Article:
Britain’s first attempt at joining the continent was blocked by a loud French “non” in 1963. President Charles de Gaulle suspected – not entirely without reason – the British of wanting to sabotage the community at the behest of their American overlords. A second attempt in 1967 failed as well due to French opposition. It was indeed American prodding that persuaded the British government to give it a third go in 1969 which resulted in the UK finally being admitted as a member in 1972.

“The freedom of movement EU citizens enjoy throughout the union, is one of four fundamental rights enshrined in the union’s founding treaty.”

Barely three years into its membership, some UK politicians already wanted the country to pull out. In 1975 a referendum was hastily organised to put the question to the electorate. However, slightly over 67% of voters wanted the UK to keep its EEC membership.

Even though British opposition to the European Union is reasonably argued, some countries – notably France and even Germany – are growing rather tired of the incessant complaints emanating from across the Channel. Most continental politicians have just about gotten over the antics and tirades of Margaret Thatcher who in 1980 lost her cool over the perceived largess of “Brussels” and threatened to withhold VAT payments, famously exclaiming in the presence of her stunned continental colleagues “I want my money back!”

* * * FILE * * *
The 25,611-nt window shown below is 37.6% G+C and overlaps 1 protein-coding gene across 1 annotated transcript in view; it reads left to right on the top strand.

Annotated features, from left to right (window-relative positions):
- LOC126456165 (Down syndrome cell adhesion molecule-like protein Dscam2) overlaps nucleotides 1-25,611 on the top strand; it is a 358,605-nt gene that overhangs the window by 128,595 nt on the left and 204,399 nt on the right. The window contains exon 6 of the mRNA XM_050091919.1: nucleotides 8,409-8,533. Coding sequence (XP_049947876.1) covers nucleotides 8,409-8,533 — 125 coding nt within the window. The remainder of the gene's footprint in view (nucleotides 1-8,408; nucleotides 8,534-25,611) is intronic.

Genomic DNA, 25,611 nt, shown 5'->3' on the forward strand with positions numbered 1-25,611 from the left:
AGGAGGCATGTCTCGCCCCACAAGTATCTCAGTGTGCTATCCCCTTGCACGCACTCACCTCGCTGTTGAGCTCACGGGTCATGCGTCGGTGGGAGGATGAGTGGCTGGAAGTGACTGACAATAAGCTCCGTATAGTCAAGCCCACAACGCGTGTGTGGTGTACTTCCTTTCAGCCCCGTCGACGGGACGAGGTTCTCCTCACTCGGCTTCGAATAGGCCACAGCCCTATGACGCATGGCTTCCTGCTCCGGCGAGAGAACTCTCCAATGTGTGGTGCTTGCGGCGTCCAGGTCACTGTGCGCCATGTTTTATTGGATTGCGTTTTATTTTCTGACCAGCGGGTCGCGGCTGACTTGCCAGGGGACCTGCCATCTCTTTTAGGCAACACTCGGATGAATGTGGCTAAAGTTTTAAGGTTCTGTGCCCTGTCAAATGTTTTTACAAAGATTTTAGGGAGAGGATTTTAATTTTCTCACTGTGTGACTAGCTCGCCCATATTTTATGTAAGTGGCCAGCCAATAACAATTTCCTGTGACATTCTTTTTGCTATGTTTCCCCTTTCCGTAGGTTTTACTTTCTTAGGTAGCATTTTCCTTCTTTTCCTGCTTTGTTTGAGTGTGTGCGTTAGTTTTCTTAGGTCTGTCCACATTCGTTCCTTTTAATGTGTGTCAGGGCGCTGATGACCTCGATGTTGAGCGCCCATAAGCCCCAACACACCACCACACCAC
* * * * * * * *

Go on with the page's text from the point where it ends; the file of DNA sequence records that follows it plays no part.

Sick Man Shouting

It certainly made for good television and boosted Mrs Thatcher’s sagging popularity at home. However, her outburst came at a time when Britain was still very much the sick man of Europe – a country where only recently the lights had gone out during a coal miners’ strike and home to an economy burdened by monumental inefficiencies, a weak currency, and an unruly and unproductive workforce.

For all her handbag swinging and banging, Mrs Thatcher was considered but a British oddity in Brussels – someone best left to her own, rather eccentric, devices. Just as the UK had slipped silently back into the European fold along comes Prime-Minister David Cameron, threatening to overturn the apple cart yet again. It doesn’t take much imagination to see eyes rolling in Brussels.
Mr Cameron objects to a great many things of the EU: The union lacks transparency and democratic checks and balances; the union is also too large and cumbersome an administrative entity; it interferes too much and too heavy-handedly in the domestic affairs of member states; and it should place curbs on the freedom of movement of people. Mr Cameron’s list of complaints is depressingly long.

Interestingly enough for someone who complains about democratic shortcomings, Mr Cameron gets quite worked up over the fact that the next president of the European Commission hails from the parliamentary bloc that received the most votes in last May’s European elections. Mr Cameron just happens not to trust the guy which is why the voters’ express wishes should be ignored.

All Worked Up for Theatrics

Mr Cameron goes to Brussels all worked up to play for a home audience of people who have been whipped into as much of a frenzy as the British can possibly allow for by Mr Nigel Farage cand his happy band of eurosceptics, collectively known as the UK Independence Party (UKIP).